New York

Michael Rakowitz

Lombard-Fried Projects

Michael Rakowitz is a Duchampian activist and an artist of détournement. In simple but dizzying interventions, he seduces viewers into contemplating global networks, while making space for reverie, rage, and humor. His readymades are often tangible things. But he also reframes received ideas and mistranslations. The work takes longer to explain than it does to absorb in the flesh. Nevertheless, while it does not stint on handmade visual richness, Rakowitz’s art is fundamentally discursive. His recent exhibition, which centered on replicas of vanished Iraqi antiquities and was titled “The invisible enemy should not exist,” communicated nuggets of information that included the following: (A) When the National Museum was looted in 2003, some seven thousand objects dating as far back as 4000 BC were stolen. Thousands (about half of the total number) have been located, but Baghdad is so unstable that the recovered items remain abroad. (B) The show’s title is a translation of Al-ibur-shapu, the name of the ancient processional way passing through Babylon’s Ishtar Gate. This blue-tile monument was erected by Nebuchadnezzar in 575 BC and excavated in 1914. It is now in Berlin’s Pergamon Museum, while the original site has suffered some damage from vibrations from helicopters from an adjacent American air base (closed in 2004). (C) Bricks in the reconstructed city of Babylon are emblazoned with an inscription proclaiming, THIS WAS BUILT BY SADDAM HUSSEIN, SON OF NEBUCHADNEZZAR, TO GLORIFY IRAQ.

This, it would seem, is already too much data for one art project to bear. But Rakowitz’s fact-collage is yet more complex, and the eccentricity of his connections particularizes his critique: (D) The Deep Purple song “Smoke on the Water” was written in 1971, as band members watched from across Lake Geneva while a fire razed the Montreux casino where Frank Zappa and the Mothers of Invention were playing. (E) Dr. Donny George—ex–director general of the National Museum and former president of the Iraqi State Board of Antiquities and Heritage—received a letter containing a bullet, and emigrated last year to the US. In Iraq, he had played in a cover band called 99%, specializing in the music of Deep Purple. (F) The Brooklyn-based band Ayyoub fuses Arabic folk with hip-hop, jazz, and Latino rhythms. Their cover of “Smoke on the Water”—commissioned by Rakowitz—is alleged by the artist to be at its best when vocalist Taoufiq Ben Amor launches into traditional wailing.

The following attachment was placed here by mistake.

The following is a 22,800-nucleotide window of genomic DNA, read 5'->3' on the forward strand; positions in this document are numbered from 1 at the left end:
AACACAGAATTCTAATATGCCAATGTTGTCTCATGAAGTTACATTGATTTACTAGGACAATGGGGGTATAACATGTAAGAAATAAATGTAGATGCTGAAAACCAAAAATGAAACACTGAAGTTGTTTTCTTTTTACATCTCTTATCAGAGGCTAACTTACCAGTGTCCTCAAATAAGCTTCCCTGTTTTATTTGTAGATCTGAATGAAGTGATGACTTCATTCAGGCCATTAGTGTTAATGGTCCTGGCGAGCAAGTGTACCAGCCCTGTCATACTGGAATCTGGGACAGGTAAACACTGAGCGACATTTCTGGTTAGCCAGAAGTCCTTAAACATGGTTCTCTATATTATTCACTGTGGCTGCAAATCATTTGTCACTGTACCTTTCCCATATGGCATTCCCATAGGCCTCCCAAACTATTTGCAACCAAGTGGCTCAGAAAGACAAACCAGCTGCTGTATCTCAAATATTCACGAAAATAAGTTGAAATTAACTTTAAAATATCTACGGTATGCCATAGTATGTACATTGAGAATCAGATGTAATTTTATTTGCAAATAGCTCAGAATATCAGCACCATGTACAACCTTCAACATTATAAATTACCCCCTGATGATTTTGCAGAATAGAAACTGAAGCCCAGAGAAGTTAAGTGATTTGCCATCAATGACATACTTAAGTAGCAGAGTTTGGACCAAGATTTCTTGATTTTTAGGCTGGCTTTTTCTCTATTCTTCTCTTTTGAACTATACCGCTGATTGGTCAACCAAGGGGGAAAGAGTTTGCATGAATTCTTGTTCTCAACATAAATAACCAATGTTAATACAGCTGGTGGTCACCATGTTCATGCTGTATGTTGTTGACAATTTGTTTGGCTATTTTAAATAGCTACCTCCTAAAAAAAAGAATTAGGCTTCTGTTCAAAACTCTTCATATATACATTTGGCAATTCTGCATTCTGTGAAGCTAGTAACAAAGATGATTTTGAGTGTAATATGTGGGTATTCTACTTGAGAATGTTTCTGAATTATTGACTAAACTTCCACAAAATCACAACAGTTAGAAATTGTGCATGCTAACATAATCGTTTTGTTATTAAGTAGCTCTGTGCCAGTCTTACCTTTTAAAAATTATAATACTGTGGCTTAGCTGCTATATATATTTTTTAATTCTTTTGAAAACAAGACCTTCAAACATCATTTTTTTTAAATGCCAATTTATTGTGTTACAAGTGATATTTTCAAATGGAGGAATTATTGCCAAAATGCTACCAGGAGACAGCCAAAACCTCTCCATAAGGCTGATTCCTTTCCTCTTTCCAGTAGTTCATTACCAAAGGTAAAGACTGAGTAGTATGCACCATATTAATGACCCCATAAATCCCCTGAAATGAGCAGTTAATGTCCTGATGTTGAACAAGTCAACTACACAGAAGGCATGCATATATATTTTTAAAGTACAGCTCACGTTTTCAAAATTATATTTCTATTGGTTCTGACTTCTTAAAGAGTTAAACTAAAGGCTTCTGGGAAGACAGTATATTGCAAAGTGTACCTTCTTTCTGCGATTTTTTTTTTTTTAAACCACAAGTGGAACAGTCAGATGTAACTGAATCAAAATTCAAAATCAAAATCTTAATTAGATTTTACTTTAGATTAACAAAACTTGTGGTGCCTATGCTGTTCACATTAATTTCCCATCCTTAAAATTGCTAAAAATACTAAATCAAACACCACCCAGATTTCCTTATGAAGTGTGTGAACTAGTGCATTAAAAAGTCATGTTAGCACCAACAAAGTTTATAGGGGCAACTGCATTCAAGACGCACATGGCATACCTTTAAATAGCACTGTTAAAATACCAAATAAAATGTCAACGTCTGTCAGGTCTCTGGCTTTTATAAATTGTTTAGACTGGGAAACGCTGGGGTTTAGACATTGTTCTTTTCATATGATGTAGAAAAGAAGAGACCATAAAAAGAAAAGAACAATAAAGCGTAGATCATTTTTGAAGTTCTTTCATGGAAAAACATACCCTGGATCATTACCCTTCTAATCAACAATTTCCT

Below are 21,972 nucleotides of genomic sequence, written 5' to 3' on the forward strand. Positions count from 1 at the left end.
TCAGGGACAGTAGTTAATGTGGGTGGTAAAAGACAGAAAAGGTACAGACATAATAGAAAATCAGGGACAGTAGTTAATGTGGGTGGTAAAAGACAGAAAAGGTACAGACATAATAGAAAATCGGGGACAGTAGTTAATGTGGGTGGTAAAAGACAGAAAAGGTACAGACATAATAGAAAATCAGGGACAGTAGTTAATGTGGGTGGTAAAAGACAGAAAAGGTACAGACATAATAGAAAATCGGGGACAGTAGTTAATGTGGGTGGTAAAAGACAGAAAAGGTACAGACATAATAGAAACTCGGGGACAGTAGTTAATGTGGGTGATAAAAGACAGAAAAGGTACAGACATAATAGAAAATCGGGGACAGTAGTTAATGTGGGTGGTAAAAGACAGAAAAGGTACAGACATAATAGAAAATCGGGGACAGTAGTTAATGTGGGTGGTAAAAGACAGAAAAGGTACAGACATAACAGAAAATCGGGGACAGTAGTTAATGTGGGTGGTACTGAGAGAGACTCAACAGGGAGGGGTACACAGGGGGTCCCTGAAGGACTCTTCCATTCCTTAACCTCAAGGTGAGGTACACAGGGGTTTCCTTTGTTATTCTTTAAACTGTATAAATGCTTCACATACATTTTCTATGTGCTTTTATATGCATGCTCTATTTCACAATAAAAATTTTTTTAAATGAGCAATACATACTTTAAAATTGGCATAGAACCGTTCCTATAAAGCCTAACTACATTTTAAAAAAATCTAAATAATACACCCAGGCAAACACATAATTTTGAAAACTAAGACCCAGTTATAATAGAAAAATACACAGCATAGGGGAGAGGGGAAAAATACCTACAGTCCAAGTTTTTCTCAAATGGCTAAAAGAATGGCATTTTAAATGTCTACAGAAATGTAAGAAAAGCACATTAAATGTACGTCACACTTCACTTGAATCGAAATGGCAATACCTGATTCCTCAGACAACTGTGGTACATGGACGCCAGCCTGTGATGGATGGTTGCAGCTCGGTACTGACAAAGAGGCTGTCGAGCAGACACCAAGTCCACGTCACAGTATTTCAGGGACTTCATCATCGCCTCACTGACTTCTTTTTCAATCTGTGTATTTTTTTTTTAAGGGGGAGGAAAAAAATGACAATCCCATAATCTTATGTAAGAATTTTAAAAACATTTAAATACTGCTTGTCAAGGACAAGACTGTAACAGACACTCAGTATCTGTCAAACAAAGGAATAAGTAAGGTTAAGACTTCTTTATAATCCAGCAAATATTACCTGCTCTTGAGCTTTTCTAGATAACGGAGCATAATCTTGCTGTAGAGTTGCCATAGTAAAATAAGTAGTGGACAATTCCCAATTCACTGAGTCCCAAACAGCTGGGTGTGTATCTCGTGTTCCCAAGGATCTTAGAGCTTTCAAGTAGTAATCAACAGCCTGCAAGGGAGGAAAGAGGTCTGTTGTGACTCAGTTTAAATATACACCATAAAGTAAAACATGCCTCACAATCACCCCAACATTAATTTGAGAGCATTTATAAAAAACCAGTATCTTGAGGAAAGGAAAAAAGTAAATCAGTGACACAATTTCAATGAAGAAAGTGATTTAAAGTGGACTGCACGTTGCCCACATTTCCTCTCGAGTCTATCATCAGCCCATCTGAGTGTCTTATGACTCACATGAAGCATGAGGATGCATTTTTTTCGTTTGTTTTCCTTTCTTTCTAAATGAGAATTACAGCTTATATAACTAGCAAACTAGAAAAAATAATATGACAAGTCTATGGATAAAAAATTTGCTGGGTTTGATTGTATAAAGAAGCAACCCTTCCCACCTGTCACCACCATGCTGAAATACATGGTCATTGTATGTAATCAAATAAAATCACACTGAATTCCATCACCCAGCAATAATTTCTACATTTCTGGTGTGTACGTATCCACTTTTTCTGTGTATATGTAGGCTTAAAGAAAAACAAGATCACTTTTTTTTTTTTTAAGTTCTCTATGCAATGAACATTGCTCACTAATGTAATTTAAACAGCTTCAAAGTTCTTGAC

Rakowitz puts all this together, and the result speaks of destruction, persistence, and the labile nature of cultural value. Framed tracing-paper drawings describe the Ishtar Gate(s) and Dr. George, while fifty-three simulacra of the lost treasures of Ur and Nineveh, among other places, are displayed on a long wooden table. The artist constructed his replicas in consultation with the University of Chicago’s Oriental Institute, using recycled Arabic newspapers and packaging from imported Middle Eastern foods. Fashioned with such care and redolent of such absence, they project a surprisingly high quotient of that mystical quality called aura—quite an achievement for a bunch of obvious cheap fakes. As Ayyoub’s “Smoke on the Water” loops, one ponders a massive bull’s head in newsprint; bearded and skirted figurines constructed from date-cookie and dried-apricot wrappers; a dagger with a filigreed scabbard advertising, in English, pasteurized processed cheese spread. Labels list the National Museum registrar’s data for each artifact, along with quotations from relevant experts: Dr. George recalls, for example, how some Baghdadis “decided they would take things and bring them back when it was safe, and they did it.” Donald Rumsfeld shrugs, “Stuff happens”; such happenings are Rakowitz’s subject.

Frances Richard